My family was introduced to Art Therapy while we were at Remuda Ranch. Looking back now, for me this was the most insightful part of our entire week. Watching my family, the other girls and their families express their inner feelings and self through art, forever changed my heart and life. I will never forget the “masks” the girls had made which signified their eating disorder, how they felt inside and what it did to them. I still tear up when I think about it. This therapy revealed to me the monster my daughter had lived with and what it not only did in her life, but every other girl at the ranch.
Last week, I went online to find a video to share about art therapies. The following is what I found. It is a short trailer for a documentary in which the film maker is fundraising to cover the cost of completing. You will see in the short clip, examples of the type of masks I am talking about.
Following the video, I am including the words from the person who is producing this documentary.
From the producer:
Do you want to support this project? Visit: http://www.indiegogo.com/EDdoc
I knew almost nothing about eating disorders until I was personally affected by a sufferer of this condition. When I was in college, I discovered that someone I loved had a severe eating disorder (ED). After a great deal of thought, I began a journey to film ED programs in Texas, California, Colorado, New York and Florida in order to better understand the struggles someone with ED experiences and how recovery could be possible. As a filmmaker, I identified with the creative process of expressing one’s thoughts and feelings as a means of personal healing, and I became intrigued when I discovered that expressive arts therapies existed. Over time, as I filmed the stories of women with ED, what began to emerge was the theme of creative expression being a powerful force in fostering recovery. This is a documentary film about hope and healing through these therapies.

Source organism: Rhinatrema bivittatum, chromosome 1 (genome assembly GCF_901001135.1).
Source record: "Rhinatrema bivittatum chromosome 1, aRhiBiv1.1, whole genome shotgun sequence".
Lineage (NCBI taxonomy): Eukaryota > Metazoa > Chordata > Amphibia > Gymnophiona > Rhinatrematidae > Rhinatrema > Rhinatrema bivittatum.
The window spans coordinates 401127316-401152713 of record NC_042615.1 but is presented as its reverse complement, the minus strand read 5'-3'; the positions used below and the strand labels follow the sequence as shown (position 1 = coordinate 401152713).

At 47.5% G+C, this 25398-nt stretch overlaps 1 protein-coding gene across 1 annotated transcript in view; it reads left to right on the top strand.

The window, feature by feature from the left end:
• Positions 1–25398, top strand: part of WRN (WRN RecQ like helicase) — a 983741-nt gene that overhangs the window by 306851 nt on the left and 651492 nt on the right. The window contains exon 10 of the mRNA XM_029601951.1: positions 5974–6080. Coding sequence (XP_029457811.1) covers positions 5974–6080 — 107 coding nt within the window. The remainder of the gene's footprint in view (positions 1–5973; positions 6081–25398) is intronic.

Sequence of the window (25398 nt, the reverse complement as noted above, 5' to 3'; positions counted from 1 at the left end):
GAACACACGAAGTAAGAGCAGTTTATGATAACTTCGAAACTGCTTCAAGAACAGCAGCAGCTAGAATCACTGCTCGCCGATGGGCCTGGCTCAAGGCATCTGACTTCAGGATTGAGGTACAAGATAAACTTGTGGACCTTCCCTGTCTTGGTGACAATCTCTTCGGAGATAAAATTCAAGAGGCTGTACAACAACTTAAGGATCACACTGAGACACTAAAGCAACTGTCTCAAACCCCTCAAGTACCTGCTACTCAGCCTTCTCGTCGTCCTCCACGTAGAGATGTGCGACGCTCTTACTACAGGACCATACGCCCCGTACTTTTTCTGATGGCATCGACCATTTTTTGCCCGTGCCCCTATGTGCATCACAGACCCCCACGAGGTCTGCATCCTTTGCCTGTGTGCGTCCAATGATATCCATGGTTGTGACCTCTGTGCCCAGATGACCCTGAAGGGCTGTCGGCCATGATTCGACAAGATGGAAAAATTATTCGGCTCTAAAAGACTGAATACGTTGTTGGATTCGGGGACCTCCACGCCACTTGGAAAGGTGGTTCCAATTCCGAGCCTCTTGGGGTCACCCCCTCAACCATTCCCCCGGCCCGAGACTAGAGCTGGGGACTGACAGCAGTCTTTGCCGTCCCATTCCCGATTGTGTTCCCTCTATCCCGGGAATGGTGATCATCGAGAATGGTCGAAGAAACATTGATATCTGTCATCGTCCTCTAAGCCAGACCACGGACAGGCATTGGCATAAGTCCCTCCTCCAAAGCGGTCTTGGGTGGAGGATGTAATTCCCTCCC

There are three primary reasons why this film is so sorely needed:
1. An important fact for people to know is that eating disorders are about much more than food, weight, and one’s body, and it would be helpful for people to understand this. Using documentary film as a tool to educate on a large scale about this terrible health risk, this film can be a great advocacy program for the general public as well as community programs and educational institutions. Gaining accurate knowledge can actually give viewers hope and save lives.
2. Expressive Arts Therapies can provide communicative tools that allow the trap of an eating disorder to be transformed. These specialized therapies creatively motivate individuals with ED to reconnect with their inner self and to express what they feel even when it seems impossible. I think it’s about time someone made a film that generates a larger conversation about the place that Expressive Arts Therapists have in helping women with eating disorders recover, don’t you?
3. I believe that the world is in desperate need of a film that tells a story of inspiration. I’ve been horrified by the type of stories that I’ve seen in the news or on MTV that tells hopeless stories of individuals with eating disorders. As a filmmaker, I want to help to modify negative outcomes by inspiring hope through stories of recovery rather than failure. I think that the narrative we need to produce is that if you are strong enough to seek therapy, you are strong enough to survive… and even thrive! And that’s what this film is all about. I want viewers to walk out of the theater thinking, “If they can make it, I can make it too!”
This ends my posts for National Eating Disorder Week, and the theme “Everybody Knows Somebody!” While the week has ended, the battle has just began. There is much work to do! I am passionate about educating the public and helping empower those people who are still in the strangulation hold of this illness.